Pubdate: Sun, 27 Jan 2002
Source: Miami Herald (FL)
Copyright: 2002 The Miami Herald
Author: Carol Marbin Miller
Bookmark: (Treatment)
Bookmark: (Incarceration)


Cuts Affect Dade, Broward, Prisons

In a state where nearly a third of all crimes are drug-related, the 
Department of Corrections has approved a budget cut that will eliminate the 
bulk of drug treatment among inmates and greatly reduce the state's program 
to help drug addicts outside the prison system.

The cuts -- expected to save Florida taxpayers $13 million this fiscal year 
- -- will eliminate in-house drug treatment programs at all but four of 
Florida's 55 major prisons, said Sterling Ivey, a spokesman for the 
Corrections Department in Tallahassee.

The cuts also will reduce by 34 percent the number of beds available to 
treat drug addicts at 20 residential treatment programs throughout the state.

Nearly one in four prisoners in Florida are treated for substance abuse. 
After the cuts, only informal efforts such as Alcoholics Anonymous and 
Narcotics Anonymous will remain in 51 of the state's major prisons.

"Make no mistake: When we get done crunching the numbers, the bottom line 
will be human lives will be lost or go unrepaired, and misery will be 
spread from generation to generation," said Howard Finkelstein, Broward 
County's chief assistant public defender, who battled drug addiction 
himself 14 years ago.

"These cuts to substance abuse programs, especially those inside prison, 
probably will affect some inmates," Ivey added.

The cuts will affect eight drug treatment programs each in Broward and 
Miami-Dade counties. Six residential programs in South Florida -- three 
each in Miami-Dade and Broward -- will lose a total of 94 beds in the 
belt-tightening; in most programs, beds remain full year-round. The 
agencies also will be paid 10 percent less for services than their 
contracts allowed.

An additional nine outpatient programs -- five in Miami-Dade and four in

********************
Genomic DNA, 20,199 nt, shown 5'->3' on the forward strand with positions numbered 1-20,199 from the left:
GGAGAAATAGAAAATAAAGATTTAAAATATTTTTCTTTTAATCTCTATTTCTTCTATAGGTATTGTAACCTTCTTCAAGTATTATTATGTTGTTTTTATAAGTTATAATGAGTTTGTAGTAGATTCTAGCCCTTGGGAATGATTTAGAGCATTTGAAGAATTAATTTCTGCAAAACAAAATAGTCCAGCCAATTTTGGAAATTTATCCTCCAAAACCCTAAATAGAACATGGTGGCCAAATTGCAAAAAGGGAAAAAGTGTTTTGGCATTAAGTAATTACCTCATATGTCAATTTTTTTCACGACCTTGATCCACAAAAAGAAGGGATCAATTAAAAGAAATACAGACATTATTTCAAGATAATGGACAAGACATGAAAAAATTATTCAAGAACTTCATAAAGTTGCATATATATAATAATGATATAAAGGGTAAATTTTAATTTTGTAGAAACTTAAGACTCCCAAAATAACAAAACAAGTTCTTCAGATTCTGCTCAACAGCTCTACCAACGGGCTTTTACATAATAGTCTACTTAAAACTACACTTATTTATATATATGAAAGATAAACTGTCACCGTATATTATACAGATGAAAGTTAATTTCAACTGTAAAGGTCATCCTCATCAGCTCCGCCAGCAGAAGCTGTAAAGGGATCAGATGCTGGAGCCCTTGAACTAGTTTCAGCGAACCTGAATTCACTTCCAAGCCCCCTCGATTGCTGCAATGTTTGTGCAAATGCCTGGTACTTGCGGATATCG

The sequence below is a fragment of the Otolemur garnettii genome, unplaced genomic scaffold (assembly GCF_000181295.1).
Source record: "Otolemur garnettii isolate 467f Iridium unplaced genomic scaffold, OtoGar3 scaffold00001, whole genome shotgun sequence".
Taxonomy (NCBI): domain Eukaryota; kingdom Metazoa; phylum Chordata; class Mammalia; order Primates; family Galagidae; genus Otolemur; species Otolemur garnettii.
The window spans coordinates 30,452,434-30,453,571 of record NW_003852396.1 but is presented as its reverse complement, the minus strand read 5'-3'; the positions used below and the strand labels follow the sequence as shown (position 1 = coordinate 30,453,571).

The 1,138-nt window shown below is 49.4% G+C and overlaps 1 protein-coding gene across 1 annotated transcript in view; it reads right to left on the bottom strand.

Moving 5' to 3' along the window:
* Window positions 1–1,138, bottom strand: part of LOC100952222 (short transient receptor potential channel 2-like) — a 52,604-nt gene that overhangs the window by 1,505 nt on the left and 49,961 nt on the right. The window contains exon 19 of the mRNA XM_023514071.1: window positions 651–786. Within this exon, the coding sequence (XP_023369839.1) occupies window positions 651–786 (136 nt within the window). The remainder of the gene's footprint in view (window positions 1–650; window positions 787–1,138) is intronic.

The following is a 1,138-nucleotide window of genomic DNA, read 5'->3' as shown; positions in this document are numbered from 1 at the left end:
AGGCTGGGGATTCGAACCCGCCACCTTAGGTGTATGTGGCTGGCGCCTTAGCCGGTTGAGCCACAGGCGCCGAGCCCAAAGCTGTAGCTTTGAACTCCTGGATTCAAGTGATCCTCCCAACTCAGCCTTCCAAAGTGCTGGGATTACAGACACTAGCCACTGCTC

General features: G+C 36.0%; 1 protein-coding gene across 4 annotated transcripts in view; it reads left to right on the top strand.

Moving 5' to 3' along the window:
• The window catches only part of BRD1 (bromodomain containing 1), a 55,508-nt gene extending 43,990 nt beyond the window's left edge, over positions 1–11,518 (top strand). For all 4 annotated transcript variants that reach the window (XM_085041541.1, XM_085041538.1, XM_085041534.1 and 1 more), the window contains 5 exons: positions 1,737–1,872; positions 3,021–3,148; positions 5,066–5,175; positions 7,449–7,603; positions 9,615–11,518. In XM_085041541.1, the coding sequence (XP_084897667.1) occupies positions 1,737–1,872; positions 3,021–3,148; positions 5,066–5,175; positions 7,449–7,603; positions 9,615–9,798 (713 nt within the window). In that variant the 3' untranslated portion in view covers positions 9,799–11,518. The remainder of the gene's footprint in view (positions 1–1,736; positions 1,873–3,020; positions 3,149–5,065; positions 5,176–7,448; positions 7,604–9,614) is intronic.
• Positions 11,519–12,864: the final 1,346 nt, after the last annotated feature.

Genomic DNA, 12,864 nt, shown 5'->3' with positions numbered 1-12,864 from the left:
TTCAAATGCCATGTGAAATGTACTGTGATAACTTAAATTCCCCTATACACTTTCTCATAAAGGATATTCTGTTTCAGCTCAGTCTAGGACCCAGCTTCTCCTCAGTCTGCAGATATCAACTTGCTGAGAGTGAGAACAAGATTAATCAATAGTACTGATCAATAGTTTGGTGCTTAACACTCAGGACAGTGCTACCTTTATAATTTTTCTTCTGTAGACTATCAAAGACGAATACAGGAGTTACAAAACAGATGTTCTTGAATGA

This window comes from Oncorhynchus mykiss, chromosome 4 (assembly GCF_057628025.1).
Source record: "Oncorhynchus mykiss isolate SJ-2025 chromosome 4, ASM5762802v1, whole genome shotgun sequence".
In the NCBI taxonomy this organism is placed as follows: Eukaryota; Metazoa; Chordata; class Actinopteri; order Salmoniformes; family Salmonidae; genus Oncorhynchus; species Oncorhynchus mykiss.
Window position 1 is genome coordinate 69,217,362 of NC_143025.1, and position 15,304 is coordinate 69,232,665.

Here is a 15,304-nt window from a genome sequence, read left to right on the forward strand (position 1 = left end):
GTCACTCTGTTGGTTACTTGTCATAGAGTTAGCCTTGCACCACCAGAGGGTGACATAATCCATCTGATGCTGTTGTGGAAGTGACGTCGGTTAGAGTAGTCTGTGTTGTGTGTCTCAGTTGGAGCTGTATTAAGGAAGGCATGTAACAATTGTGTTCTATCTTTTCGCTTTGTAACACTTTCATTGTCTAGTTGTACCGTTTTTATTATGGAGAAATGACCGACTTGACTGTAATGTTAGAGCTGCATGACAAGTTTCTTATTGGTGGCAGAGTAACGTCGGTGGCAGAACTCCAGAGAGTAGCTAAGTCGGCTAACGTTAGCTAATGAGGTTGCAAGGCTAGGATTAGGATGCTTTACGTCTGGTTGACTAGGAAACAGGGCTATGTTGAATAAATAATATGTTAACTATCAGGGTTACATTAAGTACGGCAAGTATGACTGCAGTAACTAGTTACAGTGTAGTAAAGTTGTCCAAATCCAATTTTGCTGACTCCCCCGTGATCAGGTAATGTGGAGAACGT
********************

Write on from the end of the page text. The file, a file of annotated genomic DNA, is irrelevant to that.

Broward -- will lose funds, and a treatment center at Broward County's 
Hollywood Work Release Center, where inmates are allowed to hold outside 
jobs, will see cuts.

Before the cuts, $41 million of the Department of Corrections' $1.3 billion 
annual budget was spent on treating drug and alcohol addiction problems; 
$11.3 million went to treatment programs in the state prisons. The cuts 
will trim $3.3 million from residential programs, $2.4 million from 
outpatient programs and $7.5 million from in-prison programs.

The number of beds available in community-based drug treatment centers 
statewide will drop from 1,900 to 1,250, Ivey said.

Prison Problem

Substance abuse is an intractable problem among the prison population. For 
fiscal year 2000-01, for example, 7,300 of the 25,731 men and women who 
entered the prison system had an alcohol or drug problem, corrections 
records show.

For each of the last 10 years, more inmates have been admitted for drug 
offenses than any other charge. Last year, nearly 29 percent of those who 
entered Florida prisons had been convicted of drug offenses.

In South Florida and other urban areas, drug courts and community diversion 
programs offer judges the alternative of crafting a treatment program 
rather than simply incarcerating generally nonviolent offenders.

Miami-Dade Circuit Judge Jeffrey Rosinek presides over the county's Drug 
Court, which in 1989 became the first such project in the country.

He said the number of inmates with a drug problem -- though not necessarily